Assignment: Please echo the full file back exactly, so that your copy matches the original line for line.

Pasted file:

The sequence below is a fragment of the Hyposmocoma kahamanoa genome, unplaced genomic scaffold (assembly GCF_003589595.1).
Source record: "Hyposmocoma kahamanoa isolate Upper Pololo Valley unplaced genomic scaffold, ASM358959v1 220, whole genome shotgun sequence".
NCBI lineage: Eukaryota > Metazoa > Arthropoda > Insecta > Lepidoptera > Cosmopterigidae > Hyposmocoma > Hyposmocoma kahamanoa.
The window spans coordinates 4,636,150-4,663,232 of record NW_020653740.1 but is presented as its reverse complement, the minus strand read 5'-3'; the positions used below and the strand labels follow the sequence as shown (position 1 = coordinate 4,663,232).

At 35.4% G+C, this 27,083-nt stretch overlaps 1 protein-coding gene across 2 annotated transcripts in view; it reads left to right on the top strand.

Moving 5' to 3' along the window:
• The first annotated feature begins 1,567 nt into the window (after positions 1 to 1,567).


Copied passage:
The sequence below is a fragment of the Hyposmocoma kahamanoa genome, unplaced genomic scaffold (assembly GCF_003589595.1).
Source record: "Hyposmocoma kahamanoa isolate Upper Pololo Valley unplaced genomic scaffold, ASM358959v1 220, whole genome shotgun sequence".
NCBI lineage: Eukaryota > Metazoa > Arthropoda > Insecta > Lepidoptera > Cosmopterigidae > Hyposmocoma > Hyposmocoma kahamanoa.
The window spans coordinates 4,636,150-4,663,232 of record NW_020653740.1 but is presented as its reverse complement, the minus strand read 5'-3'; the positions used below and the strand labels follow the sequence as shown (position 1 = coordinate 4,663,232).

At 35.4% G+C, this 27,083-nt stretch overlaps 1 protein-coding gene across 2 annotated transcripts in view; it reads left to right on the top strand.

Moving 5' to 3' along the window:
• The first annotated feature begins 1,567 nt into the window (after positions 1 to 1,567).